We love technology.  We enjoy it, we use it, we integrate it (only if it enhances true learning, however).  But we see it also as something to be approached with caution, utilized with care, and kept in its place.


We all have to decide for ourselves what "keeping it in its place" looks like in our homes.  At SLO Classical Academy, we have decided what it looks like on campus. We ask kids to keep their weapons away to create the space for learning and relating.  That's what we're about – learning – and that's what our focus will remain at school.  In addition, we will unashamedly encourage our community to step away from their devices in order to look up and not miss out on all the wonders of our lives.




Steve Jobs is supposed to have made the following comment at some point in his technology-focused life:  "I would trade all of my technology for an afternoon with Socrates."  


Would you?  Please join us in creating space by being free of technology by 5:00 on Fridays!





Starting soon, Down Home will be setting aside a few Fridays to introduce you to our new-this-year SLOCA teachers and staff. We started this “Friday Faces” series last year and it was a hit, so we want to keep it updated with the new faces you’ll be seeing around campus. Meet them online and then welcome them when you see them around school! 


What's your take on keeping technology in its place? Leave a comment below to discuss, or to offer suggestions!



SLO Classical Academy is not affiliated with any of the above mentioned websites or businesses.


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Categorized: Archive, Home Life

Priceless Playground Volunteers


{photo from SLOCA’s Flickr site}


No one is more cherished in this world than someone who lightens the burden of another.

~Author Unknown


Over the summer we shared a little about the rewards of volunteering here at SLO Classical Academy, and the new requirement to serve 5 of your 15 volunteer hours each trimester either on the playground or at Fred and Betty’s. The focus then was on our thrift store and what to expect when you give your time there. 


Today we want to emphasize another essential and urgent area of need – playground duty. At the beginning of the school year we are especially in need of extra eyes on our kids, and we are so thankful for those of you who have signed up so far! We know this can be tricky for some families, but if it can work with your schedule it will provide a huge benefit for our kids and be rewarding for you as well. Parents with younger children can bring them along.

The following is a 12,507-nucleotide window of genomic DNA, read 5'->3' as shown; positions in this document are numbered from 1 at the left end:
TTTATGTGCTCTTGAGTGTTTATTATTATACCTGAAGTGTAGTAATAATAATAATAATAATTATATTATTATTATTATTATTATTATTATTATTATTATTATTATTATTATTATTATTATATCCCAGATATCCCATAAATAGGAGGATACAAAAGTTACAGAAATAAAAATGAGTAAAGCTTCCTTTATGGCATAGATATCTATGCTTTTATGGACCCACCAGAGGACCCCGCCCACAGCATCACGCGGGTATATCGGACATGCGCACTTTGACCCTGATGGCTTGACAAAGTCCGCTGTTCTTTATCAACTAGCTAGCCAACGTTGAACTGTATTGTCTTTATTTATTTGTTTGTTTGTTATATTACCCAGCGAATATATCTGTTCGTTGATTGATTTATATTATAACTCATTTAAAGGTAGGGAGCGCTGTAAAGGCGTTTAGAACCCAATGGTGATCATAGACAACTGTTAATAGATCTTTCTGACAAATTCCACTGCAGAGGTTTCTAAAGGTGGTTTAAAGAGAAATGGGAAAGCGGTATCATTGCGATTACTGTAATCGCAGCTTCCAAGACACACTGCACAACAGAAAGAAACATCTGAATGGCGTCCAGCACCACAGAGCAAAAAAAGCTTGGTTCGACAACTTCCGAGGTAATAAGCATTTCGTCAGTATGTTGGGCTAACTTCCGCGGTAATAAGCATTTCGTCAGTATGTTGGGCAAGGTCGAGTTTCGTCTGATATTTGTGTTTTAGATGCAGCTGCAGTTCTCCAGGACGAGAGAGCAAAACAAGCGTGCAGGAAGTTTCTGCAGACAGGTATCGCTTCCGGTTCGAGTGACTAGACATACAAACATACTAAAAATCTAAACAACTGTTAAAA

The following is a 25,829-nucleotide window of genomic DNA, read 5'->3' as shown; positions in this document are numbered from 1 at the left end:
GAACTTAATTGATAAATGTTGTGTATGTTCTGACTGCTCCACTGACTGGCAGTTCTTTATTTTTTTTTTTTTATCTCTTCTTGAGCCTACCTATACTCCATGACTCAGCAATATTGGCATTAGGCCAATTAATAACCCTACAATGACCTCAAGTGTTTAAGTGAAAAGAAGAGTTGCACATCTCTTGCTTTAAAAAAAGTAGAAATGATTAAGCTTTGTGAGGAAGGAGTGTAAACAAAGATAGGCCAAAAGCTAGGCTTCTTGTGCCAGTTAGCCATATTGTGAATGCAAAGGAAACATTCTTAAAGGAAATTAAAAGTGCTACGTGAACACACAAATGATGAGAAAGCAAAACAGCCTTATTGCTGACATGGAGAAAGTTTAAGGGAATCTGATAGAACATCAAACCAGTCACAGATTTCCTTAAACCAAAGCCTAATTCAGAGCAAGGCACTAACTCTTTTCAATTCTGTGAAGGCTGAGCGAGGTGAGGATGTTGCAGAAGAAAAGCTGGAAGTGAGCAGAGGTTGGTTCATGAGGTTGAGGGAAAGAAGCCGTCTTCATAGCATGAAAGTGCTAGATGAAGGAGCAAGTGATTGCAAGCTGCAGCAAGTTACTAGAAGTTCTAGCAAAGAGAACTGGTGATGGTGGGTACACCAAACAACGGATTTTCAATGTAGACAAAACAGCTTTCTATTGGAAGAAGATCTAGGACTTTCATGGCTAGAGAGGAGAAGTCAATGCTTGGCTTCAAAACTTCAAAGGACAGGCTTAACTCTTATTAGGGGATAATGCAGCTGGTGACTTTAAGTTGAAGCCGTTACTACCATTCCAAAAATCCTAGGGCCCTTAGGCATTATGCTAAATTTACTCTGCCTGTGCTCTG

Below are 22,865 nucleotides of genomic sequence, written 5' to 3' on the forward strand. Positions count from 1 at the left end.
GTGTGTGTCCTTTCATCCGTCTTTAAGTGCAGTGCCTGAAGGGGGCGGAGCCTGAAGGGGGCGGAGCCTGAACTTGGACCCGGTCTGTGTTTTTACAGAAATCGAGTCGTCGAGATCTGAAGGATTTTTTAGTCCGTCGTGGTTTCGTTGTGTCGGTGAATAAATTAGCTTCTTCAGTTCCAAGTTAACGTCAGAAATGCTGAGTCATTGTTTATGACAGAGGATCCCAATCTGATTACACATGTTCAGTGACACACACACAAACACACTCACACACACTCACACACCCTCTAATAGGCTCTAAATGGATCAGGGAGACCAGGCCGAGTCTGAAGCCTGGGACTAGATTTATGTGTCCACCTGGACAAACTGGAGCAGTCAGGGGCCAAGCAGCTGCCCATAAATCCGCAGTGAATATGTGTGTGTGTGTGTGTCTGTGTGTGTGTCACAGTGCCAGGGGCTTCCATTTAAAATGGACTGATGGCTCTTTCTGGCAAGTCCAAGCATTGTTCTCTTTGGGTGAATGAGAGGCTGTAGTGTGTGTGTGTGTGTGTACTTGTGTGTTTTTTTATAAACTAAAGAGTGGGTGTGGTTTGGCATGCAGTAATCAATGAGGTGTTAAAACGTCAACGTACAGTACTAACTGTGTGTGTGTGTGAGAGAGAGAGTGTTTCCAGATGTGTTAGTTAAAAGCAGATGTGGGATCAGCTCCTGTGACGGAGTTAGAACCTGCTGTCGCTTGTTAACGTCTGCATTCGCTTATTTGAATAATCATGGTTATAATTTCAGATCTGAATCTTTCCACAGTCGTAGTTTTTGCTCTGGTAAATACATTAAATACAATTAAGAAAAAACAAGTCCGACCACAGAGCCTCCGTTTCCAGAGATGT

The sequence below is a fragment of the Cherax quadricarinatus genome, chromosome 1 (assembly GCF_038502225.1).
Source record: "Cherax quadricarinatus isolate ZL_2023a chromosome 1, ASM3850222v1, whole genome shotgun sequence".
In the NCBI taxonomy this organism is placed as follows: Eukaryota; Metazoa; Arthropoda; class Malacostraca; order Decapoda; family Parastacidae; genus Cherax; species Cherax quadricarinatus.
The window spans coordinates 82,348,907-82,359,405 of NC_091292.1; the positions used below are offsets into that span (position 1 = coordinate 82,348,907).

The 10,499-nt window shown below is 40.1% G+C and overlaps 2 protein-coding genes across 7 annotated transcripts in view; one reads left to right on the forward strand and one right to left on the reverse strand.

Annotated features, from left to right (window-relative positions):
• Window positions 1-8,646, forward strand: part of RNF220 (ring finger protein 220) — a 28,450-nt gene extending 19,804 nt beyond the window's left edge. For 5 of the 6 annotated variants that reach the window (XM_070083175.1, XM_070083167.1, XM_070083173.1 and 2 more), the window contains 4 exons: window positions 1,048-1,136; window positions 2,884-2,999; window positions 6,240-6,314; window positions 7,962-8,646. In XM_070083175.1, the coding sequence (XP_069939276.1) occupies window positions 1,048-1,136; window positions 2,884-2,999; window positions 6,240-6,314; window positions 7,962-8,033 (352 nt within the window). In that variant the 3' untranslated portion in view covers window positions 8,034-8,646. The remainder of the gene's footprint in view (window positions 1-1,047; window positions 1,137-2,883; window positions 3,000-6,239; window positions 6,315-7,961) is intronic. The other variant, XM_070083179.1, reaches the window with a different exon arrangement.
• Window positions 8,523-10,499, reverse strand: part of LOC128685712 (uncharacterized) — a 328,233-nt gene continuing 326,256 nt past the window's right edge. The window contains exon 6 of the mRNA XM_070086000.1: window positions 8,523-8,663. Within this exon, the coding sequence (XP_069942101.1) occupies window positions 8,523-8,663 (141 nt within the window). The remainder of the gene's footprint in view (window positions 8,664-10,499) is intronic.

Like we said previously on the blog, volunteering is not only vital to the operation of our school, it is also one of the best ways to get to know the kids on campus, to model the character traits that we are teaching them, and to build community by connecting with other parents and staff members. 


It’s an easy job – parents who volunteer on the playground might do any of the following:

  • Help kids follow the rules on the playground.
  • Be an extra set of eyes to keep our kids safe.
  • Provide minor first aid for scraped knees, etc.
  • Help them with snacks and lunch, with special attention given to food allergy awareness and keeping hands clean.
  • Help them learn to take care of our school by reminding them to pick up trash and equipment.
  • Help them resolve minor arguments, etc.
  • Engage them in games like four square, jump rope, basketball.
  • Be a part of our SLOCA community – get to know the kids your kids are playing with! 


{photo from SLOCA’s Flickr site}


In case you’re still not sure if this is something you want to give your time to, we leave you with a few testimonials from parents who have experienced the personal rewards of volunteering on the playground:


Lisa Merrill (Track A):

I am the quiet type of playground volunteer. The kids don't seek me out to unscrew their thermos lids or ask for a restroom pass. They look toward the more outgoing Ms. Adams. They probably don't know my name, but I know most of their names, who their friends are, and what game they like to play at recess.


What I have learned from watching the kids at recess and lunch is that boys and girls play differently. Most boys gravitate to the balls (though the flying disc took precedent in the field this year) and are very competitive. Girls tend to hang out in small groups and play four square or with the jump rope. When girls play with balls they are much less competitive and are more forgiving of a miss and allow a "re-do." 


The SLOCA kids also play very nicely with each other. They take turns, play fair, and are considerate of other's feelings. I have enjoyed being able to help out during recess and lunch. And since I have been on the playground for 4 years I have been able to watch this group of kids grow up. I notice when they get glasses or braces, when the girls start wearing make up and when they boys finally notice the girls. It has truly been an enjoyable experience to be on the playground every week.



{photo by Jaime Mickey}



Richard Jenei (Track B):

The benefits of volunteering at the playground were numerous.  I got a chance to see how my child interacted with his friends and fellow classmates which assisted with our communication.  My questions have become more than just the typical, "how was your day at school?" I feel that we now have greater connection. Lastly, I am provided with a rare opportunity to connect with other parents which you really do not have the ability to do when dropping off and picking up your child.  I really feel a sense of community as a result.



Brian and Mary Beth McCormac (Track B):

Volunteering at lunch has been an amazing opportunity to get to know our children's friends, classmates and their parents. We have thoroughly enjoyed volunteering at lunch and we look forward to continuing it next year.



{photo from SLOCA’s Flickr site}



Paul Bischoff (Track A):

Being recognized by the kids is awesome, and knowing I'm adding a little positive to their lives through giving them protection while they play is very rewarding. The camaraderie with the other parents is also special, and connecting with them is what makes our school community what it is. 


Our school wouldn't be nearly as awesome as it is without the parental involvement, and volunteering is a huge part of that.



Robert Billington (Track B):